New York CIty Council Member Ben Kallos

2019 Charter Revision Commission

On Election Day, November 5, 2019, New York City residents will get a chance to once again amend the City’s Charter by voting on ballot questions. 
Over the past year I have proposed 72 recommendations for amendments to the Charter, 16 of which were included in the City Council Report to the 2019 New York City Charter Revision Commission, with 9 of my recommendation included in whole or in part by the Preliminary Staff Report. In May 9, I submitted a final fifteen recommendations on ethics, city budget, land use, elections and redistricting, and empowering the offices of the Public Advocate and Borough President. You can see for yourself how much was included in all five of the final ballot questions.


On November 5, 2019, New Yorkers will have a chance to amend our Charter — the City’s constitution — by voting on ballot proposals covering a wide variety of issues, from elections to police accountability. This fall, you can vote on that.


These proposed amendments would:

  • Establish ranked choice voting in primary and special elections for the offices of Mayor,Public Advocate, Comptroller, Borough President, and Council Member. Up to 5 candidates could be ranked. This would apply to primary and special elections on or after January 1, 2021.
  • Extend the time to hold Special Elections after a City office is left vacant to 80 days to accommodate State and federal laws relating to military voting and early voting.
  • Amend the timeline for the redistricting of Council districts to ensure that boundaries are established in a timely manner for 2023 primary Council elections.


These proposed amendments would:

  • Amend the Structure of the Civilian Complaint Review Board (CCRB) by adding two members, one from the Public Advocate and a joint appointment by the Mayor and the Council (who would also serve as Chair), and provide that the Council directly appoint its members to the Board.
  • Require the Police Commissioner to provide a detailed explanation to the CCRB when deciding to impose discipline on an officer which differs from the level of discipline recommended by either the CCRB or the NYPD Deputy Commissioner of Trials.
  • Allow the CCRB board to delegate its subpoena power to its Executive Director.
  • Allow the CCRB to investigate potentially false official statements made by an officer it is investigating and to recommend discipline, if appropriate.
  • Provide a minimum budget to CCRB sufficient to fund CCRB staff equal to 0.65% of the number of uniformed police officers, unless the Mayor determines that fiscal necessity requires a lower budget.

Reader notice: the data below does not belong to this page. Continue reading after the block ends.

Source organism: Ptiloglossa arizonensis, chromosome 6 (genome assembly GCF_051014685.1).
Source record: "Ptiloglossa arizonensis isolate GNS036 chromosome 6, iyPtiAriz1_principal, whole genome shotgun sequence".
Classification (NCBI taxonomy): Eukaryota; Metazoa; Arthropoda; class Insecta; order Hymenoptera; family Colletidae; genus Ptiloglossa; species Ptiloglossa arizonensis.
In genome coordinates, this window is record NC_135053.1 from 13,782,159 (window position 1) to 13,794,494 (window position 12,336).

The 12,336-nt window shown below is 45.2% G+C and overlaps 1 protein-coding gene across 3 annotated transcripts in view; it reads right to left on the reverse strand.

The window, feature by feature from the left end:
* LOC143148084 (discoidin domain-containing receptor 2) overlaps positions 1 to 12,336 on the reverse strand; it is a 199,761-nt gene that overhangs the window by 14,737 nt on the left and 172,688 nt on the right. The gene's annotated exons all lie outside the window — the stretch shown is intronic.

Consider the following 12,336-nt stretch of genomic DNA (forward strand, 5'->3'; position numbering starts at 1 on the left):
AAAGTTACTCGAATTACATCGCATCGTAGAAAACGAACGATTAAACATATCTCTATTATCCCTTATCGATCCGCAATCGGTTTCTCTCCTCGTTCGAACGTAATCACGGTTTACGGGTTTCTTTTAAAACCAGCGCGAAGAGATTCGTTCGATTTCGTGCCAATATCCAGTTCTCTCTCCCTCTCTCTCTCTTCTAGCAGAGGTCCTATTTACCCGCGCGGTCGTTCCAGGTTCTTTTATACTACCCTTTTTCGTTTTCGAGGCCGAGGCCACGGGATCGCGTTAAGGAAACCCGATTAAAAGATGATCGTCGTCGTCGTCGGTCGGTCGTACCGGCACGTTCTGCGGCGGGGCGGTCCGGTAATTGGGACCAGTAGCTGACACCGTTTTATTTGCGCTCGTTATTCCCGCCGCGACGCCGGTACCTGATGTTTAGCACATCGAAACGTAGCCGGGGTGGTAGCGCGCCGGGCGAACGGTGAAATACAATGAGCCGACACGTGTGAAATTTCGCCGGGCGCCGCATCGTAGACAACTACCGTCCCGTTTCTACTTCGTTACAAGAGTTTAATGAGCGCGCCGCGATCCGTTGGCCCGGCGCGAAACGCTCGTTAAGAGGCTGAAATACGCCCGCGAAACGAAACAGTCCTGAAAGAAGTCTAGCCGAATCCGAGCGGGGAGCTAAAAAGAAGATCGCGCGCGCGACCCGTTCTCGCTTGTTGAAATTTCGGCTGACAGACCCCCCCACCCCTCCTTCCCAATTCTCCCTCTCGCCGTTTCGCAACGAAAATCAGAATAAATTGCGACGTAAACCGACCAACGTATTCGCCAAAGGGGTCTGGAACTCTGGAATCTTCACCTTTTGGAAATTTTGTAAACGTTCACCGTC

These proposed amendments would:

  • Extend the Post-Employment Appearance Ban for Elected Officials and certain Senior Appointed Officials from one year to two years for employees/officials who leave City service on or after January 1, 2022.
  • Amend the structure of the Conflicts of Interest Board (COIB) by replacing two members now appointed by the Mayor with one member appointed by the Comptroller and one appointed by the Public Advocate; and updating quorum requirements.
  • Limit the political activity of COIB board members by prohibiting participation in campaigns for local elected offices, and reducing the maximum amount of money that they can contribute to the amounts that candidates can receive from those doing business with the City ($400 or less, depending on the office).
  • Require that the Citywide M/WBE Director report directly to the Mayor and be supported by a mayoral office of M/WBEs.
  • Require advice and consent by the City Council for the Mayor’s appointment of the Corporation Counsel.


These proposed amendments would:

  • Allow the City to use a “rainy day fund” to save money for use in future years, such as for addressing unexpected financial hardships. Changes to State law will also be needed for this rainy day fund to be usable.
  • Set guaranteed minimum budgets for the Public Advocate and Borough Presidents at or above their respective Fiscal Year 2020 budgets, adjusted in future fiscal years by the lower of inflation or the percentage change in the City’s total expense budget (excluding certain components), unless the Mayor determines that fiscal necessity requires a lower budget.
  • Require the Mayor to submit the revenue estimate to the City Council by April 26(instead of June 5). The Mayor would be able to update the fiscal estimate after that date, but if the update will be submitted after May 25, the Mayor must explain why the updated estimate was fiscally necessary.
  • Require the Mayor to submit budget modifications to the Council within 30 days after the submission of any periodic update the City’s financial plan during the year.


These proposed amendments would

  • Provide a ULURP Pre-Certification Notice Period by requiring the Department of City Planning to transmit a detailed project summary of ULURP applications to the affected Community Board, Borough President, and Borough Board at least 30 days before the application is certified for public review, and to post that summary on its website.
  • Provide Community Boards with additional time to review ULURP applications certified for public review by the Department of City Planning between June 1 and July 15, from the current 60 day review period to 90 days for applications certified in June, and to 75 days for applications certified between July 1 and July 15

See the final report, the questions as they will appear on the ballot, abstracts explaining the questions, and a fact sheet from the Charter Revision Commission and remember that to be eligible to vote you must be registered to vote on or before Friday October 11, 2019 and remember to flip the ballot and vote on Tuesday, November 5, 2019.

Get involved to make your voice heard.

Get monthly updates with the information you need to make a difference.